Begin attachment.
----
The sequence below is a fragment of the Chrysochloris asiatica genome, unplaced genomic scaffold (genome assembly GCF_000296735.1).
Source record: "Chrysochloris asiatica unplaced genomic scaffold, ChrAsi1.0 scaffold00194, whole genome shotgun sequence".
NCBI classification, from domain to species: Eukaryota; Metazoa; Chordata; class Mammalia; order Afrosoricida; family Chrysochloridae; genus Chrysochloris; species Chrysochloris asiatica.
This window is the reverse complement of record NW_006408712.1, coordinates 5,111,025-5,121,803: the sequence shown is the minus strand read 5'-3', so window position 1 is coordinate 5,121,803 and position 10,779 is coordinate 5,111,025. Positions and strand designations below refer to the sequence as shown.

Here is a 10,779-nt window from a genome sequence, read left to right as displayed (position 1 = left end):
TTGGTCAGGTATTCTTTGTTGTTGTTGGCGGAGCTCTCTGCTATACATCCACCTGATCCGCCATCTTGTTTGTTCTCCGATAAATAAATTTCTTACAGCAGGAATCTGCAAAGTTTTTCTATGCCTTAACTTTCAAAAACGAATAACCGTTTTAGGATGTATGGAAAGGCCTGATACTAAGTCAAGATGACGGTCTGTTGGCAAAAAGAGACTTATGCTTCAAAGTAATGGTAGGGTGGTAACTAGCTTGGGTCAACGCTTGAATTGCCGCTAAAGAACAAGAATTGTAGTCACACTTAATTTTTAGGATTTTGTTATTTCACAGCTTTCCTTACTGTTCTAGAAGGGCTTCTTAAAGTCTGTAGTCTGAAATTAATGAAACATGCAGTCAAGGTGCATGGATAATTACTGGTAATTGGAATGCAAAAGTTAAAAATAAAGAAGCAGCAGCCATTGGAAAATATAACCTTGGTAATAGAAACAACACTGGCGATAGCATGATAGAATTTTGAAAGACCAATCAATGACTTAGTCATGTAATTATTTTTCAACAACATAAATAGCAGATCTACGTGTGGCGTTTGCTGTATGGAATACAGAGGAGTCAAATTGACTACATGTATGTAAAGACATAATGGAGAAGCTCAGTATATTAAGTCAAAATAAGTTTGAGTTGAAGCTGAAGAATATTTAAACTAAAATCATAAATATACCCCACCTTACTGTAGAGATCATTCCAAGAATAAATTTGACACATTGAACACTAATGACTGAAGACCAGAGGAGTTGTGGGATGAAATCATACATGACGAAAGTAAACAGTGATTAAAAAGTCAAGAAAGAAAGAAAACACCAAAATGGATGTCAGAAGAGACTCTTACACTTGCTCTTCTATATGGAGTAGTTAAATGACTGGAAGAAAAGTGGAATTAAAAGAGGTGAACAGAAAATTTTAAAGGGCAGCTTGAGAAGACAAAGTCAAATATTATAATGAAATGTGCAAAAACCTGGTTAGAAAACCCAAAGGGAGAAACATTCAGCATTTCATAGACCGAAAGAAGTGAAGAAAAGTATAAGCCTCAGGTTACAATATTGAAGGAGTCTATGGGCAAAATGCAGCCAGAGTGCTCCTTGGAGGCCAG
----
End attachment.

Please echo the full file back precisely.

The sequence below is a fragment of the Chrysochloris asiatica genome, unplaced genomic scaffold (genome assembly GCF_000296735.1).
Source record: "Chrysochloris asiatica unplaced genomic scaffold, ChrAsi1.0 scaffold00194, whole genome shotgun sequence".
NCBI classification, from domain to species: Eukaryota; Metazoa; Chordata; class Mammalia; order Afrosoricida; family Chrysochloridae; genus Chrysochloris; species Chrysochloris asiatica.
This window is the reverse complement of record NW_006408712.1, coordinates 5,111,025-5,121,803: the sequence shown is the minus strand read 5'-3', so window position 1 is coordinate 5,121,803 and position 10,779 is coordinate 5,111,025. Positions and strand designations below refer to the sequence as shown.

Here is a 10,779-nt window from a genome sequence, read left to right as displayed (position 1 = left end):
TTGGTCAGGTATTCTTTGTTGTTGTTGGCGGAGCTCTCTGCTATACATCCACCTGATCCGCCATCTTGTTTGTTCTCCGATAAATAAATTTCTTACAGCAGGAATCTGCAAAGTTTTTCTATGCCTTAACTTTCAAAAACGAATAACCGTTTTAGGATGTATGGAAAGGCCTGATACTAAGTCAAGATGACGGTCTGTTGGCAAAAAGAGACTTATGCTTCAAAGTAATGGTAGGGTGGTAACTAGCTTGGGTCAACGCTTGAATTGCCGCTAAAGAACAAGAATTGTAGTCACACTTAATTTTTAGGATTTTGTTATTTCACAGCTTTCCTTACTGTTCTAGAAGGGCTTCTTAAAGTCTGTAGTCTGAAATTAATGAAACATGCAGTCAAGGTGCATGGATAATTACTGGTAATTGGAATGCAAAAGTTAAAAATAAAGAAGCAGCAGCCATTGGAAAATATAACCTTGGTAATAGAAACAACACTGGCGATAGCATGATAGAATTTTGAAAGACCAATCAATGACTTAGTCATGTAATTATTTTTCAACAACATAAATAGCAGATCTACGTGTGGCGTTTGCTGTATGGAATACAGAGGAGTCAAATTGACTACATGTATGTAAAGACATAATGGAGAAGCTCAGTATATTAAGTCAAAATAAGTTTGAGTTGAAGCTGAAGAATATTTAAACTAAAATCATAAATATACCCCACCTTACTGTAGAGATCATTCCAAGAATAAATTTGACACATTGAACACTAATGACTGAAGACCAGAGGAGTTGTGGGATGAAATCATACATGACGAAAGTAAACAGTGATTAAAAAGTCAAGAAAGAAAGAAAACACCAAAATGGATGTCAGAAGAGACTCTTACACTTGCTCTTCTATATGGAGTAGTTAAATGACTGGAAGAAAAGTGGAATTAAAAGAGGTGAACAGAAAATTTTAAAGGGCAGCTTGAGAAGACAAAGTCAAATATTATAATGAAATGTGCAAAAACCTGGTTAGAAAACCCAAAGGGAGAAACATTCAGCATTTCATAGACCGAAAGAAGTGAAGAAAAGTATAAGCCTCAGGTTACAATATTGAAGGAGTCTATGGGCAAAATGCAGCCAGAGTGCTCCTTGGAGGCCAG